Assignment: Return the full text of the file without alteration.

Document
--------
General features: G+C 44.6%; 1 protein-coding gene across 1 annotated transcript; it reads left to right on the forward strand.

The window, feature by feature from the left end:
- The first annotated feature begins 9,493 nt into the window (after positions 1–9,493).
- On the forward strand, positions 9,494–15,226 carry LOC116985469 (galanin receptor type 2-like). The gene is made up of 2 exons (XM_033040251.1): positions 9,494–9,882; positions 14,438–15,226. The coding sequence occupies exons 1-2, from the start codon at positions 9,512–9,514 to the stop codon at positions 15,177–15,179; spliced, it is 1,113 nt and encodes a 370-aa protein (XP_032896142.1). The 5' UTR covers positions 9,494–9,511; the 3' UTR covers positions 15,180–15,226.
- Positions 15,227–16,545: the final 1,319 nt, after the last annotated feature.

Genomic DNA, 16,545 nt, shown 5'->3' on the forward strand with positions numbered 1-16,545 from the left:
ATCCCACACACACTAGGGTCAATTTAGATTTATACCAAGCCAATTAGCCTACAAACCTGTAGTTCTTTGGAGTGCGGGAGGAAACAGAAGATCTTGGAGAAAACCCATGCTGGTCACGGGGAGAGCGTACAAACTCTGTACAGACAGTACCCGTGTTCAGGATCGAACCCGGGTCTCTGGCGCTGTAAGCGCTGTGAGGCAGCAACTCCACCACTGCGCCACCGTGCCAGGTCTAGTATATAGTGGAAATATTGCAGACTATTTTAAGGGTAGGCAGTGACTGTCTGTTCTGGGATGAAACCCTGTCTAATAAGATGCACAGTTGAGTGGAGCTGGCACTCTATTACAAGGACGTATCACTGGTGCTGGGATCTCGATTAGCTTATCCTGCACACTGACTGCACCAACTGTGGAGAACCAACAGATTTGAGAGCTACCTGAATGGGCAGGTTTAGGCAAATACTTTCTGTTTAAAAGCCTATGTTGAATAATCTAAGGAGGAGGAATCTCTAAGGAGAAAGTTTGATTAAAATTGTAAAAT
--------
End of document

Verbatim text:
General features: G+C 44.6%; 1 protein-coding gene across 1 annotated transcript; it reads left to right on the forward strand.

The window, feature by feature from the left end:
- The first annotated feature begins 9,493 nt into the window (after positions 1–9,493).
- On the forward strand, positions 9,494–15,226 carry LOC116985469 (galanin receptor type 2-like). The gene is made up of 2 exons (XM_033040251.1): positions 9,494–9,882; positions 14,438–15,226. The coding sequence occupies exons 1-2, from the start codon at positions 9,512–9,514 to the stop codon at positions 15,177–15,179; spliced, it is 1,113 nt and encodes a 370-aa protein (XP_032896142.1). The 5' UTR covers positions 9,494–9,511; the 3' UTR covers positions 15,180–15,226.
- Positions 15,227–16,545: the final 1,319 nt, after the last annotated feature.

Genomic DNA, 16,545 nt, shown 5'->3' on the forward strand with positions numbered 1-16,545 from the left:
ATCCCACACACACTAGGGTCAATTTAGATTTATACCAAGCCAATTAGCCTACAAACCTGTAGTTCTTTGGAGTGCGGGAGGAAACAGAAGATCTTGGAGAAAACCCATGCTGGTCACGGGGAGAGCGTACAAACTCTGTACAGACAGTACCCGTGTTCAGGATCGAACCCGGGTCTCTGGCGCTGTAAGCGCTGTGAGGCAGCAACTCCACCACTGCGCCACCGTGCCAGGTCTAGTATATAGTGGAAATATTGCAGACTATTTTAAGGGTAGGCAGTGACTGTCTGTTCTGGGATGAAACCCTGTCTAATAAGATGCACAGTTGAGTGGAGCTGGCACTCTATTACAAGGACGTATCACTGGTGCTGGGATCTCGATTAGCTTATCCTGCACACTGACTGCACCAACTGTGGAGAACCAACAGATTTGAGAGCTACCTGAATGGGCAGGTTTAGGCAAATACTTTCTGTTTAAAAGCCTATGTTGAATAATCTAAGGAGGAGGAATCTCTAAGGAGAAAGTTTGATTAAAATTGTAAAAT